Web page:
Juliano Mer Khamis should be mourned. He will be missed by many, apparently, including a pregnant wife and two children. But if his murder was politically motivated, as seems to be the current thinking, he was neither an innocent bystander caught in the crossfire nor a pacifist ultimately overwhelmed by the maelstrom of violence swirling around him. He was a combatant as surely as if he were manning a submachine gun himself. Those who agree with his politics and his tactics should be honest about the source of their admiration. He was what he was, and it wasn’t a peace-maker.

Sunday, April 3, 2011

The Outrage Is There... But Where Is the Outlet?

In Theatre History class, I discuss the economic conditions of the 19th century which, I argue, structurally parallel the rise of the director in the theatre. I talk a lot about the anonymity of the new economy. Whereas there was a time when a customer who had a problem with Joe’s Widgets demanded to see Joe (and Joe made things right), the increasingly complex economies of the last century and a half have brought in the age of Amalgamated Widgetcorp, and a customer service problem gets routed to a phone bank in India.

This downside of a modern economy is never more evident than in the public’s inability to know how to protest against a company that has no retail presence when they do something remarkably obscene, like, say, when Transocean gives millions of dollars in bonuses to its executives in celebration of their safety record. You remember Transocean, right? The good folks who were right in there with BP in creating the disaster in the Gulf of Mexico, the one that killed eleven people and caused perhaps irrevocable harm to an entire ecosystem? The ones who effectively kidnapped survivors of the explosion, not allowing them to even call their loved ones to assure them of their continued existence, lest they might say something that would… uh… let the rest of us know the truth of what happened? The clever fellows who invoked an obscure 19th-century law to try to wriggle out of their responsibilities to those people, present and future, harmed by their malfeasance? The ones who, although really a US company, moved their incorporation first to the Cayman Islands and then to Switzerland to avoid taxes? Yeah, those guys.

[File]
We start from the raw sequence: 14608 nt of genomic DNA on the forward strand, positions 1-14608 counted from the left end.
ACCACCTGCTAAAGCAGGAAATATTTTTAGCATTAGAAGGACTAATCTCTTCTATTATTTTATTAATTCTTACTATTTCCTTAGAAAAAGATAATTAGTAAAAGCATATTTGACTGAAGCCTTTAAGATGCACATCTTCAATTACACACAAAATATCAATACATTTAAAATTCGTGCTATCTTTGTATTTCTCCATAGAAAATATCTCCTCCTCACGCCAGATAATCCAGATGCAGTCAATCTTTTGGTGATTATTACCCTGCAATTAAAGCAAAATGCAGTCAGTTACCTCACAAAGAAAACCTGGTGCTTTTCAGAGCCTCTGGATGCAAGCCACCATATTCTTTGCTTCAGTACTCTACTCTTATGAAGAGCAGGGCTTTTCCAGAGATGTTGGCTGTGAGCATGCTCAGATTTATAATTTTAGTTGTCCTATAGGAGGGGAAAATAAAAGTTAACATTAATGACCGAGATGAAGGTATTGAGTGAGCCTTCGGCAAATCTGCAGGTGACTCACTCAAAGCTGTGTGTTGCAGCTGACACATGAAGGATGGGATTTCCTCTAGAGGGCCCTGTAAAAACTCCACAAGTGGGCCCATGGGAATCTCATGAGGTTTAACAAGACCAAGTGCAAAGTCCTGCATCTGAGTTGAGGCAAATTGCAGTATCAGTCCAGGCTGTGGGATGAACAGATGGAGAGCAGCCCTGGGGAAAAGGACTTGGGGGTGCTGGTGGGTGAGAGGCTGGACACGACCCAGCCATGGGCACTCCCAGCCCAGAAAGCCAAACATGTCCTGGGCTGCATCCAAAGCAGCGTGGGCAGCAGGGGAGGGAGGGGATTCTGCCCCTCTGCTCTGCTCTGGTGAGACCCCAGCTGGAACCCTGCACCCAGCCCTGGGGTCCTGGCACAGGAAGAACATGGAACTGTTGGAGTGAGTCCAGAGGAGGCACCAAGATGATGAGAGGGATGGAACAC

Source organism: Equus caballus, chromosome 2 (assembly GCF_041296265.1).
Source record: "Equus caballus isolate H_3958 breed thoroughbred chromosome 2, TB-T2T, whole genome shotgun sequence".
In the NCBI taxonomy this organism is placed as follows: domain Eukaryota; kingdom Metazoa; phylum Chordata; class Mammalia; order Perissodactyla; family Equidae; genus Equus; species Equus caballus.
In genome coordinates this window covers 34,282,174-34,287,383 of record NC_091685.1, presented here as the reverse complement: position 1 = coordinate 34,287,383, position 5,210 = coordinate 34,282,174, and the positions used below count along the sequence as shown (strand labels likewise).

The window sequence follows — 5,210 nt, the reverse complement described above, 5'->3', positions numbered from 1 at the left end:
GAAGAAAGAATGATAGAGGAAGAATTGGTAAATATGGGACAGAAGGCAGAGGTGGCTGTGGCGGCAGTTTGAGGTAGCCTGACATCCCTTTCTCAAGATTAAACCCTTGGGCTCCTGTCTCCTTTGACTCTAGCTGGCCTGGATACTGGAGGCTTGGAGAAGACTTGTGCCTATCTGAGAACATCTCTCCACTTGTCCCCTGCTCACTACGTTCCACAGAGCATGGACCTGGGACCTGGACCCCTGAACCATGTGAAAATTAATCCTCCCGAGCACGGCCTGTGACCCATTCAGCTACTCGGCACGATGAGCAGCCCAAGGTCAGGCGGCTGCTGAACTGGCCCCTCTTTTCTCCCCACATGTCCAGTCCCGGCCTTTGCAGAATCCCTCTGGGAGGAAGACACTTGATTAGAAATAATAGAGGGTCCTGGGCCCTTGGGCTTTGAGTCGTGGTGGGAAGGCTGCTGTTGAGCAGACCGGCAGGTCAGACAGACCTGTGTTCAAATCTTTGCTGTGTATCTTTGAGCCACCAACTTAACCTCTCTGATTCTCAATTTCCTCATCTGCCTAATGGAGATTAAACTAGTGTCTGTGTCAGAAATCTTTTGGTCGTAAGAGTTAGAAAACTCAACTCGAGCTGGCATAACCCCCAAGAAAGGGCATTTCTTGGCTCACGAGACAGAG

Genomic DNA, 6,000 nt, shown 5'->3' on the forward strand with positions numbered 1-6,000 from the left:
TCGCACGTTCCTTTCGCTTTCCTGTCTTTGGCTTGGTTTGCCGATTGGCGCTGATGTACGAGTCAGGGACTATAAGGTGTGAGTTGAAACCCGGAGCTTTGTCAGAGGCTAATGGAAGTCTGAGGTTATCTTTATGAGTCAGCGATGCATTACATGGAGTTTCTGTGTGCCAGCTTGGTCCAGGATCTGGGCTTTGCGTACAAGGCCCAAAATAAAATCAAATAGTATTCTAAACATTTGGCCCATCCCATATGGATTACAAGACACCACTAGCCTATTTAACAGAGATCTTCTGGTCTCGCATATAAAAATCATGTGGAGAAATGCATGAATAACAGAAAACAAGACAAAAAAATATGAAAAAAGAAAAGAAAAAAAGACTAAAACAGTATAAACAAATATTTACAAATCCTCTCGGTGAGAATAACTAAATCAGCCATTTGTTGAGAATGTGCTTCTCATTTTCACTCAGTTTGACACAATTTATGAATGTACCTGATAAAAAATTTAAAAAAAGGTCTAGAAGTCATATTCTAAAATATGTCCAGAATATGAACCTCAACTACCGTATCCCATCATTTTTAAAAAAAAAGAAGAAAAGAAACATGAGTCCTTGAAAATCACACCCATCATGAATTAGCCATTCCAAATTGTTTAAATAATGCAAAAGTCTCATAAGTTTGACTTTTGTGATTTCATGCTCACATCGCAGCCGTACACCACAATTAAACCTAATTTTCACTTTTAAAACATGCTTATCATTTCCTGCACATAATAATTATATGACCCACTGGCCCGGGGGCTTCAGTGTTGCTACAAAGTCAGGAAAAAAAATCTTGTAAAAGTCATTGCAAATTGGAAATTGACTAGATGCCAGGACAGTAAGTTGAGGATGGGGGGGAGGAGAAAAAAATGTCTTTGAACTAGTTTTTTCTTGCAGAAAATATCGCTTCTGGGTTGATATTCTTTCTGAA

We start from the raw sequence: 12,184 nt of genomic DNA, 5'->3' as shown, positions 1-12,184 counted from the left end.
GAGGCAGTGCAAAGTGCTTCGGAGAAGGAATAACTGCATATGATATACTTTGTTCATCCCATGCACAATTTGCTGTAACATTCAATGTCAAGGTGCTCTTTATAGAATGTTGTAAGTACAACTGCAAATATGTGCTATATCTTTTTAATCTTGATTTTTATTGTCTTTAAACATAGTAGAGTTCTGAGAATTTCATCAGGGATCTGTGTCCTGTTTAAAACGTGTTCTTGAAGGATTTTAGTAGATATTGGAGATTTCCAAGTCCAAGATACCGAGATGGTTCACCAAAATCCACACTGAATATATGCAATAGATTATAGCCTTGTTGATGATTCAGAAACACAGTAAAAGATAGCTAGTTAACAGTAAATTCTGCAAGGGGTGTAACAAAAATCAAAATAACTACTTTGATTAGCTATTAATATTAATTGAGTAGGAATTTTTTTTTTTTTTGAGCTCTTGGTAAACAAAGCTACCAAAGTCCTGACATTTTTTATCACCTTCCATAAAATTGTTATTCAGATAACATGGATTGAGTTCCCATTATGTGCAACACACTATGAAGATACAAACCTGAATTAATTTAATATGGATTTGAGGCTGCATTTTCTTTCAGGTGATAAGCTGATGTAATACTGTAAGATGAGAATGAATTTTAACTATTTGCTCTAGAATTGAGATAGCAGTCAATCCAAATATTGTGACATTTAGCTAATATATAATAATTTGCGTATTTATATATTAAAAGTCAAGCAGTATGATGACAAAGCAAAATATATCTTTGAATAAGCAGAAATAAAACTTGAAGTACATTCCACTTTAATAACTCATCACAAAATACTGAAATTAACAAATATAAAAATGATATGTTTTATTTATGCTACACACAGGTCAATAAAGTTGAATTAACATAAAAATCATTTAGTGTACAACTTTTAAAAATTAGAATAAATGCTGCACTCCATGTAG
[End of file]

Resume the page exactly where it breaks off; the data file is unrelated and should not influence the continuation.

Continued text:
Well, these paragons of virtue are now rewarding their upper management for their amorality, their callousness, indeed their criminality. Of course, it is true that the safety record for 2010 wasn’t really much worse than in previous years. There had, after all, been fatalities at Transocean facilities in 2002, 2003, and 2007. The Wall Street Journal reports that “[n]early three of every four incidents that triggered federal investigations into safety and other problems on deepwater drilling rigs in the Gulf of Mexico since 2008 have been on rigs operated by Transocean, according to an analysis of federal data.” This “despite during that time owning fewer than half the Gulf of Mexico rigs operating in more than 3,000 feet of water.”